Let there be no doubt that the United Nations International Strategy for Disaster Reduction, set up after the Decade for Disaster Reduction (1990-2000), is a vital organisation that does some essential and irreplaceable work, particularly in encouraging initiatives and disseminating information. The Hyogo Framework for Action, 2005-2015 was launched in Kobe, in the Japanese Prefecture of Hyogo, in the wake of the 1995 earthquake, which at the time was the world's most expensive disaster. The Framework enunciated the general principles on which disaster risk was to be reduced for the next decade. It is now up for renewal (UNISDR 2013).

The preparations for the March 2015 UNISDR world conference on disaster risk reduction have gathered pace like a runaway train on an incline. Organisations from small to large, provincial to international, have been publishing their views on the process. Never in this field has there been such a desire to state the obvious (or at least the well-known) and repeat the message. It may well be that the whole process is unnecessary. Governments that are striving to reduce the risk of disaster would do it anyway: those that are not pulling their weight are unlikely to be influenced. The economics of disaster, and its effect on power structures, provide the imperative to reduce disaster. In considering this, it is as well to remember that national governments are increasingly marginalised by the forces of globalisation in production, migration, trade and the labour market. Where governments can have an effect, participatory governance (i.e popular involvement in democracy) and the rule of law are the determinants of whether the problems of civil society can be tackled effectively (Fukuyama 2014).

There is a "sex of the angels" feeling to the debate about what wording to include in HFA2. Unfortunately, the experience of other treaties, declarations and international programmes (ozone layer, CFCs, climate change, human rights, etc.) is not encouraging. Governments may or may not sign up, may or may not make promises and set targets, and may or may not make an effort to achieve them.

An alternative view is that the impetus comes neither from the national nor the international levels, but from local sources. Surveys suggest that there has been little influence of the global and national processes on local initiatives (GNCSODR 2009, 2011). Fundamentally, it may be that the debate, conducted in international conference centres and national cabinet offices, is detached from the reality on the ground.

Those readers who strongly support the HFA2 process may suggest that I have been unduly negative, indeed cynical, in this assessment. Time will tell whether an international framework for disaster risk reduction is helpful or not, or at least it will tell if we make the effort to find out. Certain developments are inevitable, others are unpredictable. Perhaps I have misunderstood HFA2, but it is not a legally binding treaty, it is a framework. To take a rather puritanical view, the effort that is going into negotiating the wording, the carbon emissions that are produced by international meetings, the struggle to produce a document, might better be spent reducing disaster risk at the local scale. One need not believe Kirschenbaum, but his analysis should stimulate us to think freshly about what is needed and what is worthwhile.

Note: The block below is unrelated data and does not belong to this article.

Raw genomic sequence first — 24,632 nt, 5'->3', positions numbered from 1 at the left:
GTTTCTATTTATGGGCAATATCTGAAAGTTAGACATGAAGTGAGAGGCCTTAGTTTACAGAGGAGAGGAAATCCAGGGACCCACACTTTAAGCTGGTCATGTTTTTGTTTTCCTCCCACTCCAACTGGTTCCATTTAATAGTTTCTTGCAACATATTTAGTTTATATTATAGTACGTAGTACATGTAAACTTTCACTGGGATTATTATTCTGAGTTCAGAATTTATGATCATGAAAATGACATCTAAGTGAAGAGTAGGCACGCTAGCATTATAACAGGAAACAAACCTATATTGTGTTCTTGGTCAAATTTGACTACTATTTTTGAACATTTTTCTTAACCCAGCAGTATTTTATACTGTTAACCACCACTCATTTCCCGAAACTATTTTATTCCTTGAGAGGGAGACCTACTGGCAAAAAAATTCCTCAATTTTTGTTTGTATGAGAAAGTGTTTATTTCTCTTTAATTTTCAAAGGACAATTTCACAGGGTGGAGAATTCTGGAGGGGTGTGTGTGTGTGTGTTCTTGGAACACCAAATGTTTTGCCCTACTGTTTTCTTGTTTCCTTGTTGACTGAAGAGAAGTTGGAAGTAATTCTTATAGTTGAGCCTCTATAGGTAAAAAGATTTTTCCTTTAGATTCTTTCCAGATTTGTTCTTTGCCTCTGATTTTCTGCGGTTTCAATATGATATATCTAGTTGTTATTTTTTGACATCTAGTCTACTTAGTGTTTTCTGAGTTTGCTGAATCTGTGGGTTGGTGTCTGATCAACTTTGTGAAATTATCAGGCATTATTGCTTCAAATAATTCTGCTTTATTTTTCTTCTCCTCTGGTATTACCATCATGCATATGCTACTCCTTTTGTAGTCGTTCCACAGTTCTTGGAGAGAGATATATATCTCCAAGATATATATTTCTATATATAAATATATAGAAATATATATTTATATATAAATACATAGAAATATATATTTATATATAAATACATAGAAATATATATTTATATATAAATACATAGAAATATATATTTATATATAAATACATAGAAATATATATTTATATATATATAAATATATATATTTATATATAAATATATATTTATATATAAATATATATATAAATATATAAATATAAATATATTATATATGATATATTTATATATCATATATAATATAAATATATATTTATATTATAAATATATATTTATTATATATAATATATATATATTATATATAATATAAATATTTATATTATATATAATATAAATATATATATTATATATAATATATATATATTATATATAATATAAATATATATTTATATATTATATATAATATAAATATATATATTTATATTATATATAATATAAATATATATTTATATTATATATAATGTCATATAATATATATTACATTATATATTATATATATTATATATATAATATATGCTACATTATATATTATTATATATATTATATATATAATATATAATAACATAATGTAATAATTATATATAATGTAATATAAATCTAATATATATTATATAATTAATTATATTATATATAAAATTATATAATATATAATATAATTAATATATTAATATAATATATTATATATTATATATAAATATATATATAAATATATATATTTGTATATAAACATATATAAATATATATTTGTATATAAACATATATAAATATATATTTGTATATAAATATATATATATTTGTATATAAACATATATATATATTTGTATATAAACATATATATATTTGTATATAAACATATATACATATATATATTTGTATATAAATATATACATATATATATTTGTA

*In 2004 the field was not called 'disaster risk reduction', but there are always dilemmas as to what appellation to use. This is another problem that, fundamentally, does not matter!


ACT Alliance 2014. Sustaining Lives and Livelihoods in the Face of Disasters: Act Alliance Key Asks [sic] on the Post-2015 Framework on Disaster Risk Reduction. ACT Alliance, Geneva, 8 pp.

Alexander, D.E. 2011. Sense and sensibility about terrorism. Journal of Integrated Disaster Risk Management 1(1): 1-12.

Fukuyama, F. 2014. Political Order and Political Decay: From the Industrial Revolution to the Globalisation of Democracy. Profile Books, London, 464 pp.

GNCSODR 2009. "Clouds But Little Rain..." Views from the Frontline. A local perspective of progress towards implementation of the Hyogo Framework for Action. Global Network of Civil Society Organisations for Disaster Reduction, Twickenham, UK, 64 pp.

GNCSODR 2011. "If We Do Not Join Hands..." Views from the Frontline. Local reports of progress on implementing the Hyogo Framework for Action, with strategic recommendations for more effective implementation. Global Network of Civil Society Organisations for Disaster Reduction, Twickenham, UK, 51 pp.

Kirschenbaum, A. 2004a. Chaos, Organization, and Disaster Management. Marcel Dekker, New York, 328 pp.

Kirschenbaum, A. 2004b. Measuring the effectiveness of disaster management organizations. International Journal of Mass Emergencies and Disasters 22(1): 75-102.

OECD 2010. Italy: Review of the Italian National Civil Protection System. OECD reviews of Risk Management Policies Vol. 4. Environment and Sustainable Development. Organisation for Economic Co-operation and Development, Paris, 173 pp.

UNISDR 2005. Hyogo Framework for Action, 2005-2015. Building the Resilience of Nations and Communities to Disasters. United Nations International Strategy for Disaster Reduction, Geneva, 22 pp.

UNISDR 2013. Towards the Post]2015 Framework for Disaster Risk Reduction: Tackling Future Risks, Economic Losses and Exposure. United Nations International Strategy for Disaster Reduction, Geneva, 21 pp.